Script example to build a dynamic pivot query that adapts to the number of output columns.
Writing a dynamic PIVOT query in SQL Server is a powerful way to transform and transpose data from rows into columns. Above all when the number of elements is not known beforehand or it changes regularly. Indeed, it is useful in scenarios where the data schema is dynamic or when generating reports and summaries from a variable dataset.
Why use a dynamic PIVOT query in SQL ?
A dynamic PIVOT query involves creating a SQL query string programmatically, which can pivot rows into an unknown number of columns. This is achieved by dynamically determining the unique values that will serve as the column headers in the pivoted table.
Main components of the dynamic PIVOT Query
- Static Columns: These are the columns in the data that will remain unchanged in the pivot transformation. The query dynamically accommodates these columns, allowing flexibility in selecting which columns to include.
- Pivot Columns: The essence of the dynamic pivot lies in determining which columns are to be transformed. This part of the query dynamically identifies unique values in a specified column, which then become the headers of the new columns in the pivoted table.
- Dynamic SQL Execution: The final step is the execution of the dynamically constructed SQL query. This is typically done using the
sp_executesqlcommand in SQL Server.
SQL Server Dynamic PIVOT Query Example
Here is the SQL query to dynamically take the values from the column and build the PIVOT query statement. To go even further, it is also possible to add variables to change the aggregation operator, the source table name and the source column.
-- Step 1: declare the variables DECLARE @StaticColumns NVARCHAR(MAX), @PivotColumns NVARCHAR(MAX), @DynamicPivotQuery NVARCHAR(MAX); -- Step 2: Identify the Static Columns -- Assuming Year and Month are our static columns, but you can modify this to add more SET @StaticColumns = N'Year, Month'; -- Step 3: Identify the Dynamic Pivot Columns SELECT @PivotColumns = STUFF((SELECT DISTINCT ',' + QUOTENAME(Product) FROM SalesData FOR XML PATH(''), TYPE).value('.', 'NVARCHAR(MAX)'), 1, 1, ''); -- Step 4: Build the Dynamic Query SET @DynamicPivotQuery = N'SELECT ' + @StaticColumns + ', ' + @PivotColumns + ' FROM (SELECT ' + @StaticColumns + ', Product, Amount FROM SalesData) AS SourceTable PIVOT(SUM(Amount) FOR Product IN (' + @PivotColumns + ')) AS PivotTable'; -- Step 5: Execute the Dynamic Query EXEC sp_executesql @DynamicPivotQuery;
Result overview of the SQL Query
Here’s the table represented in a simple, non-HTML format:
SQL Ressources to use in the query example
SQL code to create the sample table used in the code above:
CREATE TABLE SalesData ( [Year] INT, [Month] INT, Product NVARCHAR(50), Amount DECIMAL(10, 2) );
Insert statements to insert 20 rows in the table
INSERT INTO SalesData ([Year], [Month], Product, Amount) VALUES (2020, 1, 'ProductA', 100.00); INSERT INTO SalesData ([Year], [Month], Product, Amount) VALUES (2021, 1, 'ProductB', 110.00); INSERT INTO SalesData ([Year], [Month], Product, Amount) VALUES (2022, 1, 'ProductC', 120.00); INSERT INTO SalesData ([Year], [Month], Product, Amount) VALUES (2020, 1, 'ProductD', 130.00); INSERT INTO SalesData ([Year], [Month], Product, Amount) VALUES (2021, 1, 'ProductE', 140.00); INSERT INTO SalesData ([Year], [Month], Product, Amount) VALUES (2022, 1, 'ProductA', 150.00); INSERT INTO SalesData ([Year], [Month], Product, Amount) VALUES (2020, 1, 'ProductB', 160.00); INSERT INTO SalesData ([Year], [Month], Product, Amount) VALUES (2021, 1, 'ProductC', 170.00); INSERT INTO SalesData ([Year], [Month], Product, Amount) VALUES (2022, 1, 'ProductD', 180.00); INSERT INTO SalesData ([Year], [Month], Product, Amount) VALUES (2020, 1, 'ProductE', 190.00);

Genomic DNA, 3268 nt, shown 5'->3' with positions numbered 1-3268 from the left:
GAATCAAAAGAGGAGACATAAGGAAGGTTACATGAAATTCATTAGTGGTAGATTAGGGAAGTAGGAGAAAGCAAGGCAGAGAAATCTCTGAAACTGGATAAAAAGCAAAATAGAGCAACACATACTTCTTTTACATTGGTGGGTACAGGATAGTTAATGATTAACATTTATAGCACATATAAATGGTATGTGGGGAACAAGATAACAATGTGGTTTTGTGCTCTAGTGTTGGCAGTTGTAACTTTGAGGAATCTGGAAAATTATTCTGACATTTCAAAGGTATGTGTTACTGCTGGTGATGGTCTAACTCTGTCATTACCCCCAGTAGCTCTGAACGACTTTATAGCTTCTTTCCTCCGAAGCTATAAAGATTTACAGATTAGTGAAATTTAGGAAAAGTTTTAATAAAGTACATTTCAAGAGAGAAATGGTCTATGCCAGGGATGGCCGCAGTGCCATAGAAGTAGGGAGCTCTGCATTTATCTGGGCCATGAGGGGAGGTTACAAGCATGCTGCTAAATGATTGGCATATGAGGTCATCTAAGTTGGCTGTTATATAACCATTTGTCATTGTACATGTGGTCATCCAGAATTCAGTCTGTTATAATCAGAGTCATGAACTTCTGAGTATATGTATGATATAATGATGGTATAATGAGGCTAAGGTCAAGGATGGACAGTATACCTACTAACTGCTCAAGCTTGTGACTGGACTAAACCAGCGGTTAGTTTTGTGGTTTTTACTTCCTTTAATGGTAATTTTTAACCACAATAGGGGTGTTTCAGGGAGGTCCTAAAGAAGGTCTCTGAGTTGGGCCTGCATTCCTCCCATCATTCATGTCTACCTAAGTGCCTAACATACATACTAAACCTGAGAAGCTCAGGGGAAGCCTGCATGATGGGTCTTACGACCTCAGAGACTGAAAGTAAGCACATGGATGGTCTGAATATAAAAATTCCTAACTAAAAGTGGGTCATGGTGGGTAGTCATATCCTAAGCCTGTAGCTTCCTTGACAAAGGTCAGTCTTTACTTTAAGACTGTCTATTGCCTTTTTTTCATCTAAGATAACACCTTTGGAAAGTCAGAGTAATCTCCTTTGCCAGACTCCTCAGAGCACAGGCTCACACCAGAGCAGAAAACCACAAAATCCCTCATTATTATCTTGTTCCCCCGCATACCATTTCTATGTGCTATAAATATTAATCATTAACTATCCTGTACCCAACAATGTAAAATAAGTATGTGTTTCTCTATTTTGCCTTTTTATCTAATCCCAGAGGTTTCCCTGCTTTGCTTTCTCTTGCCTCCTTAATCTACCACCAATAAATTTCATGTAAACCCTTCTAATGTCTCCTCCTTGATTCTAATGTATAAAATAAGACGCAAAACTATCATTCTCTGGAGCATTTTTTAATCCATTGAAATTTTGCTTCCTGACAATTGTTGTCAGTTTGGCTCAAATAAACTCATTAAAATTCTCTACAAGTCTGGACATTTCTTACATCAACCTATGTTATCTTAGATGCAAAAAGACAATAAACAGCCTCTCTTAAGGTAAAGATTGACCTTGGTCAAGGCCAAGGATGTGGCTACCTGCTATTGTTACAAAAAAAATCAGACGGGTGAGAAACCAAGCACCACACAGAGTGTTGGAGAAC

Advantages and Considerations
- Flexibility: It offers the ability to handle varying numbers of columns without the need to modify the query for each specific case.
- Scalability: Particularly useful in dealing with large and complex datasets where the schema may vary or evolve over time.
Considerations and risks
- SQL Injection Risk: As with any dynamic SQL, there’s an inherent risk of SQL injection. Proper validation and sanitization of inputs are crucial.
- Performance: Dynamic queries can be more complex and potentially slower than static queries. Performance considerations should be taken into account, especially with large datasets.
A good way to manage changing data structures
Using a dynamic PIVOT query in SQL Server is an really useful tool, especially for data transformation and reporting. It provides a high degree of flexibility and adaptability for data analysis, making them a go-to technique for SQL Server developers and database administrators.
We often face dynamic code in large ETL frameworks, where the integration T-SQL code is designed and reused in many components of an automated project. Of course before using dynamic code it is highly recommended to use static code and test it before making it scalable. For instance, here the static version of the SQL Server PIVOT query.